Yep, one toke of that marijuana from Illinois and your drugger friend will be begging you not to jump out the window. Nixon shows little interest in getting into a stoner discussion about killer marijuana Acapulco bursting with twigs, leaves, and resin. Instead, he characteristically projects a perceived social ill — drug abuse — onto his political opponents.

Nixon: “These, uh, more radical demonstrators that were here the last, oh, two weeks ago. They’re all on drugs. Oh yeah, horrible, it’s just a — when I say all, virtually all. And uh, uh, just raising hell, and, uh …”

Linkletter: “That’s right. And of course one of the reasons you can beat them is that so many of them are on drugs. The police are organized and did a great job …”

Nixon: “Yeah, I got a hold of (Attorney General John) Mitchell on, uh, Saturday night, I said, bust them. And don’t hurt anybody, I said don’t hurt anybody, I don’t want anything like Chicago, but I says, arrest the whole damn lot, if they don’t clear the streets. And they arrested them, and the police chief did a hell of a job.”

Despite the strong talk, Nixon continues to be nagged by an inner conflict: how can he rationalize condemning marijuana when he freely abuses alcohol? Nixon again steers Linkletter to comparing the two drugs, leading to this exchange:

Linkletter: “Another big difference between marijuana and alcohol is that when people smoke marijuana, they smoke it to get high. In every case, when most people drink, they drink to be sociable. You don’t see people –”

Nixon: “That’s right, that’s right.”

Linkletter: “They sit down with a marijuana cigarette to get high –”

Nixon: “A person does not drink to get drunk.”

Linkletter: “That’s right.”

Nixon: “A person drinks to have fun.”

Linkletter: “I’d say smoke marijuana, you smoke marijuana to get high.”

Nixon: “Smoke marijuana, er, uh, you want to get a charge of some sort, and float, and this, that and the other thing.”

So according to Nixon, people drink alcohol not to get drunk, but to be sociable and have fun. By contrast, druggers smoke marijuana to get a charge and float and this, that and the other thing. Well, that explains it. A final exchange between Nixon and Linkletter takes the big picture view:

Nixon: “And your drug societies, uh, are, are, inevitably come apart. They –”

Linkletter: “They lose motivation.”

Nixon: “– mind”

Linkletter: “No discipline.”

Nixon: “Yeah.”

Linkletter: “You know I did a show –”

Nixon: “At least with liquor, I don’t lose motivation.”

Nixon’s final comment is perhaps more revealing than he intended. At least with liquor, I don’t lose motivation … although it sometimes makes me talk aloud to paintings late at night in the White House.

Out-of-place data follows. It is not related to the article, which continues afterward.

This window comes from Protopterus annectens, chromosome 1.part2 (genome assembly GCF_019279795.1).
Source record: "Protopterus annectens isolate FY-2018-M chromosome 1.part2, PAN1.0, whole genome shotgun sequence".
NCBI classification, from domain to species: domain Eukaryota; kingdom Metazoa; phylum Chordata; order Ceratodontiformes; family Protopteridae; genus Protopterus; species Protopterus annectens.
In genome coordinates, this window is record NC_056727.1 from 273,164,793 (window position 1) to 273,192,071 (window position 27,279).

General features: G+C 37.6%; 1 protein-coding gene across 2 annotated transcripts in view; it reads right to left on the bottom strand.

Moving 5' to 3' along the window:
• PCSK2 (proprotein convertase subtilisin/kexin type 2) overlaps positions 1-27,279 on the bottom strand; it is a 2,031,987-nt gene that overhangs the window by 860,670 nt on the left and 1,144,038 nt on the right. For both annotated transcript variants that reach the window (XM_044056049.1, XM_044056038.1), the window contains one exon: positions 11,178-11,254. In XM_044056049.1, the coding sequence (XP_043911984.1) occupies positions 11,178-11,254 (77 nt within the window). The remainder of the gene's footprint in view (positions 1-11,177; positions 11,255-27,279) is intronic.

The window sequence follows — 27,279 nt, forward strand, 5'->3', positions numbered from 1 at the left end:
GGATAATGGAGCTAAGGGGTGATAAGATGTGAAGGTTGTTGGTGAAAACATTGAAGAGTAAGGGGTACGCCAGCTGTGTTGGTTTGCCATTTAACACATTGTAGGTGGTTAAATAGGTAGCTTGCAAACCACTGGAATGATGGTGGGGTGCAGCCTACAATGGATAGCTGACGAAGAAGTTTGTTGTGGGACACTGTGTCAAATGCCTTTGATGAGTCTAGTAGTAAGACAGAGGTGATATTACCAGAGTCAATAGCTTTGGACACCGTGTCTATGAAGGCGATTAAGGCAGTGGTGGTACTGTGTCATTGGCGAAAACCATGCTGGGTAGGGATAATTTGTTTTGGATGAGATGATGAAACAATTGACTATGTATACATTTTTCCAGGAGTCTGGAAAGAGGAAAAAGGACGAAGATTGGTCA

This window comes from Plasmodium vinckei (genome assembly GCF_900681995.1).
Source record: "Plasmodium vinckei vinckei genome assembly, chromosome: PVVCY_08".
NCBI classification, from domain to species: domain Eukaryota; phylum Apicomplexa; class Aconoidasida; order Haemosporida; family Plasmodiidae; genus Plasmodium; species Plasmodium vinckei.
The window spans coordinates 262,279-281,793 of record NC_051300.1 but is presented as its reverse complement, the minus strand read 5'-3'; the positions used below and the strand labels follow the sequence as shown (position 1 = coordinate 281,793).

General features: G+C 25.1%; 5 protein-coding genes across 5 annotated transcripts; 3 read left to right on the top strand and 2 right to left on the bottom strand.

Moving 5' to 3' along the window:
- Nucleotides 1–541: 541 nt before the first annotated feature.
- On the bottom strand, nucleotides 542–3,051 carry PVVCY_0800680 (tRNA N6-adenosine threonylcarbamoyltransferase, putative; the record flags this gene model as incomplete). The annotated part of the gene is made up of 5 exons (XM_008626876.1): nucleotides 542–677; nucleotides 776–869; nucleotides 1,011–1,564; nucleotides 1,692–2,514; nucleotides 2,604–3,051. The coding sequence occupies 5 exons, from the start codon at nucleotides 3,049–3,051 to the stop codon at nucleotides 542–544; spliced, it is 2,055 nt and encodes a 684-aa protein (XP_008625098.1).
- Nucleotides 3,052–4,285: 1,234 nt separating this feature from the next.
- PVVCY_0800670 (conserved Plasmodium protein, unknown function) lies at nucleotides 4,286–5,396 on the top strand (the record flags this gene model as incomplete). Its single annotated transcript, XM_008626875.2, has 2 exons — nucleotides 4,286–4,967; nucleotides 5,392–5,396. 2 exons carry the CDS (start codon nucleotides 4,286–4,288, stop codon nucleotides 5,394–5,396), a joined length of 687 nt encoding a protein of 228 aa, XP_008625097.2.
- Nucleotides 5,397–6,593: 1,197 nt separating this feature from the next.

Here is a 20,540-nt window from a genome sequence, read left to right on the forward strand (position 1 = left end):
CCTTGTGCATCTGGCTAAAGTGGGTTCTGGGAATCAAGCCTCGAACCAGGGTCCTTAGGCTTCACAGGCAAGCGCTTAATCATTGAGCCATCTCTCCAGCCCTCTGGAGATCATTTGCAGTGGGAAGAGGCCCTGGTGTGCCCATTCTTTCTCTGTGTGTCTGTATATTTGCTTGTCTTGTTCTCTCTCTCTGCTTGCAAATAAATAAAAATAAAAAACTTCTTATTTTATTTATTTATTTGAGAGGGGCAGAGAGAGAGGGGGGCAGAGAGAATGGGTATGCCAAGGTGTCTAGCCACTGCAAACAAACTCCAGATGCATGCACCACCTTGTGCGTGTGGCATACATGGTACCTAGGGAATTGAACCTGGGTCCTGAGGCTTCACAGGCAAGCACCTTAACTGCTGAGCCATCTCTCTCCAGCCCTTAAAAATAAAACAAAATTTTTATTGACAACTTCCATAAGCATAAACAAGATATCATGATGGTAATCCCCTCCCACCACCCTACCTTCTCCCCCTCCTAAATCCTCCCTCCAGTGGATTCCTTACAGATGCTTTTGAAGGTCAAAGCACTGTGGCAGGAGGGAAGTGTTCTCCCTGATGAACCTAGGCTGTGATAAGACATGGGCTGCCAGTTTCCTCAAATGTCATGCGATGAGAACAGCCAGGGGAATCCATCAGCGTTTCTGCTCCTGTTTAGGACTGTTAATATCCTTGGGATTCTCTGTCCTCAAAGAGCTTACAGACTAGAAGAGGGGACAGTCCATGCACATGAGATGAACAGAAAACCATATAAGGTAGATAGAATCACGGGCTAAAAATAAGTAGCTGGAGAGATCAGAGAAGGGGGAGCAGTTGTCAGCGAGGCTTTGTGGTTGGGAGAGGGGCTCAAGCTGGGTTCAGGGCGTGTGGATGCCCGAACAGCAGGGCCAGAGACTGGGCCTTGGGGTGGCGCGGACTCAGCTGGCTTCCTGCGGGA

Just five days before Nixon’s drug summit with Linkletter, the president had wrestled with another topic ripped from today’s headlines: sexual misconduct by the Catholic clergy. Speaking to domestic affairs advisor John Ehrlichman, Nixon viewed the issue through the long lens of history:

Nixon: “You know what happened to the popes? It’s all right that, po-po-Popes were laying the nuns, that’s been going on for years, centuries, but, when the popes, when the Catholic Church went to hell, in, I don’t know, three or four centuries ago, it was homosexual, and it had to be cleaned out.”

Three or four centuries ago was, at the time Nixon was speaking, 1571-1671. It’s unclear what led Nixon to date the Catholic Church’s downfall to this period. Perhaps he was referring to the Thirty Years War (1618-48), an inconclusive battle between Catholics and Protestants that left Germany ruined and much of Europe exhausted. Or maybe Nixon had in mind the Peace of Westphalia in 1648, which upheld the division of Catholic and Protestant states that had been agreed upon at the Peace of Augsburg in 1555.

Or maybe the guy was just drunk.

At any rate, Nixon the strategist thought the Catholic Church was right to root out homosexuality in the clergy, while continuing to look the other way at the popes laying the nuns. For Nixon, the lesson of history is clear: homosexuality, like drug abuse, has no place in a robust culture.

Nixon: “Let’s look at the strong societies. The Russians. Goddamn it, they root them out, they don’t let them around at all. I don’t know what they do with them … You know what happened to the Greeks. Homosexuality destroyed them. Sure, Aristotle was a homo. We all know that. So was Socrates.”

Ehrlichman: “But he never had the influence television had.”

Socrates not as influential as television! Say it ain’t so!

Regrettably, Nixon dropped the topic of the Catholic clergy, and moved onto more mundane matters of state. It leaves us to wonder, 31 years later, how Nixon might view the sexual abuse scandal currently rocking the church. I’m guessing something like:

Nixon: “The Po-po-Popes laying the nuns is one thing, but the church has to root out the goddamn homos. I’m serious. You’ve got the priests feeling up the altar boys and this, that and the other thing. Socrates did it, we all know that. But the church has to bust these priests, don’t hurt them, but arrest the whole damn lot of them before everything goes to hell.

“Christ, somebody get me a drink.”

Tom McNichol is a San Francisco writer whose work has appeared in the New York Times Magazine, the Washington Post, and on public radio's "Marketplace" and "All Things Considered." He is a contributing editor for Wired magazine.